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A Jewish reformation



On Saturday, Missoula’s Jewish congregation Har Shalom will hold Passover services at the Wilma Theatre with Rabbi Gershon Winkler leading the group in prayer, song and storytelling as he has for the last decade. This year’s ceremony, though, comes on the heels of major change for the congregation.

A recent vote by the 70-household congregation to hire a student rabbi follows the March approval of the group’s affiliation with the Union for Reform Judaism (URJ). Joining URJ allows the congregation to utilize the larger group’s resources, which include the services of rabbinical students and learning resources and materials for members. The Reform Judaism movement is distinct from Orthodox Judaism in its broader interpretations of the Torah—interpretations that sanction, for instance, female rabbis as well as inter-faith families, according to Rabbi Richard Address, director of family concerns for URJ.

Toba Winston, president of Har Shalom, says the decision to hire a student rabbi rather than continue its reliance on the independent services that Winkler has provided will allow the congregation to have more services and community cohesion. Ultimately, the congregation hopes to hire a full-time ordained rabbi, and this is a step in that direction.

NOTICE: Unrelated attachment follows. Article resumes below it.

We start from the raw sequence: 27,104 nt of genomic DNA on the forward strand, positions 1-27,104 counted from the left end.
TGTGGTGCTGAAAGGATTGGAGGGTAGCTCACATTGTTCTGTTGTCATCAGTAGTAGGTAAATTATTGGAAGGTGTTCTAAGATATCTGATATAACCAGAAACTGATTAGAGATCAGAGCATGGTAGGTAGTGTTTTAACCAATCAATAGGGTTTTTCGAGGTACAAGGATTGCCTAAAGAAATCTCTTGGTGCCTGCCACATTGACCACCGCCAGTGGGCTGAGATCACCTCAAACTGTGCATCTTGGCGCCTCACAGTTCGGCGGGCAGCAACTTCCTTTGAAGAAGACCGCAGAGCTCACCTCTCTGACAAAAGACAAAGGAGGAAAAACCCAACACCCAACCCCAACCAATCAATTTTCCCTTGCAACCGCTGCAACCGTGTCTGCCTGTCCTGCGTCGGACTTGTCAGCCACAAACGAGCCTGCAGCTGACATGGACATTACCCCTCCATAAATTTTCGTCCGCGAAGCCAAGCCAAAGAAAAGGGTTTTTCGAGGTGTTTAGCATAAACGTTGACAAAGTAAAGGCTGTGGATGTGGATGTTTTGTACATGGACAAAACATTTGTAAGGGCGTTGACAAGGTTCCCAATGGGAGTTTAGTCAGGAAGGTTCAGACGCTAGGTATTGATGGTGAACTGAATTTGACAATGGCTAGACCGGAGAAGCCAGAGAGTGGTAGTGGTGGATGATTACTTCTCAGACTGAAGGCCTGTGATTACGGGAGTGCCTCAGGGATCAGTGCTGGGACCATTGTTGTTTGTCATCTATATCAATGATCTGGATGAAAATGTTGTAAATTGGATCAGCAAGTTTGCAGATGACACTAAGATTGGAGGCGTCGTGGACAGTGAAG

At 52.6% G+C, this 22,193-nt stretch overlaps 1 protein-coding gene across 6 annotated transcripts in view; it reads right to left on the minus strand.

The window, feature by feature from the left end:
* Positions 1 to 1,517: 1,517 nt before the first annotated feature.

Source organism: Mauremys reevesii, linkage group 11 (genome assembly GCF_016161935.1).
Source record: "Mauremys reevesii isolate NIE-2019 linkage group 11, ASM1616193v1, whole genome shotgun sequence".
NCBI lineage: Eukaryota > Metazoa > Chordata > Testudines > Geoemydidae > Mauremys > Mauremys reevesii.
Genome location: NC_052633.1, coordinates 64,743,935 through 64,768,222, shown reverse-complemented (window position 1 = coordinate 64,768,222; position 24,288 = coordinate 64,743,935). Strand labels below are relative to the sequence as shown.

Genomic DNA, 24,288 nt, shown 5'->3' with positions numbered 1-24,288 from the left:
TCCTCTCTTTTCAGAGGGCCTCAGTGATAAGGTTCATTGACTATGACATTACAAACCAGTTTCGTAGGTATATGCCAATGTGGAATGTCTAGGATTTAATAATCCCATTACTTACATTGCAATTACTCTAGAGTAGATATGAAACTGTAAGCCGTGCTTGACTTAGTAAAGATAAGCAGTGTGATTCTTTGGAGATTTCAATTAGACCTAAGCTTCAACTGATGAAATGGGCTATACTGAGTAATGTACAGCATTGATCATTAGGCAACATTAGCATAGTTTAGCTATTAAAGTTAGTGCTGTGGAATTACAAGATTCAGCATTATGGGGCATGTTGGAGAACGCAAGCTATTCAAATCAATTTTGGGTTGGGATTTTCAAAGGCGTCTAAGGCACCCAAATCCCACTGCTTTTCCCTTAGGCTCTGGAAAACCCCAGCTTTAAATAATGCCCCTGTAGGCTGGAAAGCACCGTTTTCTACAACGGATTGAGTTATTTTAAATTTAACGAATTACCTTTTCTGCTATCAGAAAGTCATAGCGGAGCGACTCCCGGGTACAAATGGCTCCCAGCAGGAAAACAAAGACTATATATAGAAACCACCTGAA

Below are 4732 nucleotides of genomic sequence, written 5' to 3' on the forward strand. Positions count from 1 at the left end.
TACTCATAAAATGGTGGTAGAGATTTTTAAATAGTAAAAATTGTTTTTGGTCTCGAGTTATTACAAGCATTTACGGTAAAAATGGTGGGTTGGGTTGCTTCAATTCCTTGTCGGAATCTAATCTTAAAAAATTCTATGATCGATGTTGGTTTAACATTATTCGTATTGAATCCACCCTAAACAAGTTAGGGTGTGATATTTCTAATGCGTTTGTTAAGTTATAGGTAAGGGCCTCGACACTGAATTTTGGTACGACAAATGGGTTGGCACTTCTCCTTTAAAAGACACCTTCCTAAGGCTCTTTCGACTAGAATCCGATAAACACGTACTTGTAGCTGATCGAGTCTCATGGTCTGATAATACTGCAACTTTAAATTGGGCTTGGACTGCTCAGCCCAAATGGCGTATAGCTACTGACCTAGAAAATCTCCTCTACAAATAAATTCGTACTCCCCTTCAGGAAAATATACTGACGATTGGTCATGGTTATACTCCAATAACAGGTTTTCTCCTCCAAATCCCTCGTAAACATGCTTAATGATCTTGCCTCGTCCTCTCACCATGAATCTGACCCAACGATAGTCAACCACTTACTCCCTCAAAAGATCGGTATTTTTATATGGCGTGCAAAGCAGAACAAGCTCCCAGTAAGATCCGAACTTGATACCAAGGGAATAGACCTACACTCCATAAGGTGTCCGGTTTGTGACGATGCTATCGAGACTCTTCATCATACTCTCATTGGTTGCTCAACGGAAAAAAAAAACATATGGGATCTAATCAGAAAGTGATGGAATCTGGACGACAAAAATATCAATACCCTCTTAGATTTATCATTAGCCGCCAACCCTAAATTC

“We certainly will have more services because we can afford more than with a contract rabbi,” Winston says. “There clearly was a desire to have more spiritual presence here.”

The new student rabbi, who has yet to be assigned, will come to Missoula from Los Angeles’ Hebrew Union College 11 times during the High Holy Days and other important occasions beginning in the fall.

The congregation also voted to invite Winkler—who lives in New Mexico—back as their budget allows. In addition to holding Passover services, Winkler is also scheduled to return in June for two bar mitzvahs. For the past decade he has traveled to Missoula about eight times a year, he says, and he will continue teaching in communities around the nation.

“I think that Har Shalom wants to build more of a connective tissue for the community,” he says. “I’ll miss them. I’ve seen these people grow and get more connected with their roots, so I will miss the trips to Missoula.”


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